Web conferencing provides both audio and video collaboration, allows individuals to look at documents or presentations, and doesn't have to record anything, he said. "Most of these systems don't have, by default, any recording capability unless you pay extra for that capability," he said.
Collins said the company wants to be a "good corporate citizen" and one of the terms of agreement is that users comply with their native country's laws and rules.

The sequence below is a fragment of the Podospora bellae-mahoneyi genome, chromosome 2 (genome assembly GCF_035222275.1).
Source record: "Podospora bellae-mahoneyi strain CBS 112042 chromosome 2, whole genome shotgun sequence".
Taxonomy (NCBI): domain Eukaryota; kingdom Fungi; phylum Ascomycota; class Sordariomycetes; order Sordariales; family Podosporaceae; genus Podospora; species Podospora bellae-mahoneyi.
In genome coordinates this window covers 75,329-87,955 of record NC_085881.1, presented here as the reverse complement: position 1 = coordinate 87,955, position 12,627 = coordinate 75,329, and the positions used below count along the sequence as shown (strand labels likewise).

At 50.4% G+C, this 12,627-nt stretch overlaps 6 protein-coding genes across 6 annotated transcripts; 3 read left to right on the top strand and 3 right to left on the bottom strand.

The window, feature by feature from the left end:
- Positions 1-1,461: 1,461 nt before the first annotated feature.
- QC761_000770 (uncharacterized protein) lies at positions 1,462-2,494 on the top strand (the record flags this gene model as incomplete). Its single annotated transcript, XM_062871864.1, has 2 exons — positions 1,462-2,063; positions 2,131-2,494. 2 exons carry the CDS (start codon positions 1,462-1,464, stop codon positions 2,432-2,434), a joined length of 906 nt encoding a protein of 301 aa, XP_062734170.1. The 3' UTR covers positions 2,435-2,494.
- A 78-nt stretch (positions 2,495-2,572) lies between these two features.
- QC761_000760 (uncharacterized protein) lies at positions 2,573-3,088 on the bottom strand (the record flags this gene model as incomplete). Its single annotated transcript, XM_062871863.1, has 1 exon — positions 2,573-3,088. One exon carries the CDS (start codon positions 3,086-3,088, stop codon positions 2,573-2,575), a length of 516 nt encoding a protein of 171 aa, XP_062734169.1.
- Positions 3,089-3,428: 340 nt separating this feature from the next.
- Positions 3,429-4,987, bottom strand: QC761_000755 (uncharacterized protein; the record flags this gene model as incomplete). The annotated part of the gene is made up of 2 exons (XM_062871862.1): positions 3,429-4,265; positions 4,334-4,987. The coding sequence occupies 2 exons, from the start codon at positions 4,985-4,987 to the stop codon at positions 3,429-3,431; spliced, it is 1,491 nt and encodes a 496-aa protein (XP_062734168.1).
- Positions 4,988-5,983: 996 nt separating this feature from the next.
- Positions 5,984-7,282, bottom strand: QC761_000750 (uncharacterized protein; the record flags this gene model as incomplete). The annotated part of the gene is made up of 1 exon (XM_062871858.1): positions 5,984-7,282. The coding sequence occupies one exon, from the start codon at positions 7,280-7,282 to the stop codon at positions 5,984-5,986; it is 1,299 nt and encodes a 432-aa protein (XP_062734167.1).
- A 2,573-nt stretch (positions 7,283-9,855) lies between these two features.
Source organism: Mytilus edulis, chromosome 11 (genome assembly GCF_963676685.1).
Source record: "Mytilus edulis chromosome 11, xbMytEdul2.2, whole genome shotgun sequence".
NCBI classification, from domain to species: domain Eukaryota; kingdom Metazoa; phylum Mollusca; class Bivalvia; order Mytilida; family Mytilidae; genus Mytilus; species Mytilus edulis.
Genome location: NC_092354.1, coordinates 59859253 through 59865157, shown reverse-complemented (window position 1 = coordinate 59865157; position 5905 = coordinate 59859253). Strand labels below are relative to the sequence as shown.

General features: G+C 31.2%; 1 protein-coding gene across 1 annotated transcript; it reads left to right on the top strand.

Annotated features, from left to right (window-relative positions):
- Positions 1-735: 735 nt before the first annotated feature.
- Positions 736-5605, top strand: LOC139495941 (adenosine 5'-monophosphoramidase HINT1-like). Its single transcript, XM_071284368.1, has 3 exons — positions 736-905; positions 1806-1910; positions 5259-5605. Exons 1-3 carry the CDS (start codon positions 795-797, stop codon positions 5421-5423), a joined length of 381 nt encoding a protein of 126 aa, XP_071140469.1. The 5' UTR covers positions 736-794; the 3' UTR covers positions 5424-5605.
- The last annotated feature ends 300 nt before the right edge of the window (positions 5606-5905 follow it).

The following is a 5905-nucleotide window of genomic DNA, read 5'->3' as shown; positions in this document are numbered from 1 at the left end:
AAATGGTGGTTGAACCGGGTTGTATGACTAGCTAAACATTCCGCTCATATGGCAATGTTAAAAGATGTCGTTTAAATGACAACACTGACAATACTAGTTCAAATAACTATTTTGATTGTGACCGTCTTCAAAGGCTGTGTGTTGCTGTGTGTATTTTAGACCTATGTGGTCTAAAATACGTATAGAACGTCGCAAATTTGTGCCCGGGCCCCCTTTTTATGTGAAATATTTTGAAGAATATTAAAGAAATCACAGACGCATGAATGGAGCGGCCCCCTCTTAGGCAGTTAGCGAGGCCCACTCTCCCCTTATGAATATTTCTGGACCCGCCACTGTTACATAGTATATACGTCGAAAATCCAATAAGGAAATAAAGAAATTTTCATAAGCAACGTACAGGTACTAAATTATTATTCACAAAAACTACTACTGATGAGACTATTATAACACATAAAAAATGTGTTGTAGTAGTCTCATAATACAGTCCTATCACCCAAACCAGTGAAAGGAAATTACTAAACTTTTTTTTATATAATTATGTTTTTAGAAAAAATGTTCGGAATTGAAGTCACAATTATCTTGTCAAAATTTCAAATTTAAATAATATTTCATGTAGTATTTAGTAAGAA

Brokers in the U.S., for example, must record all e-mail messages, instant messages and phone conversations, so they couldn't legally use VaporStream for business, he said. "But most citizens can, and there isn't a law against using VaporStream. At the end of the day, it is basically conversation software," he said.
VaporStream also complies with federal wiretap rules in the U.S., said Collins. "VaporStream on the network end is very similar to a phone system, so you can wiretap it if given a federal warrant or subpoena. Again, you're going to be able to get information moving forward, similar to a phone call. You aren't able to get anything prior," he said.
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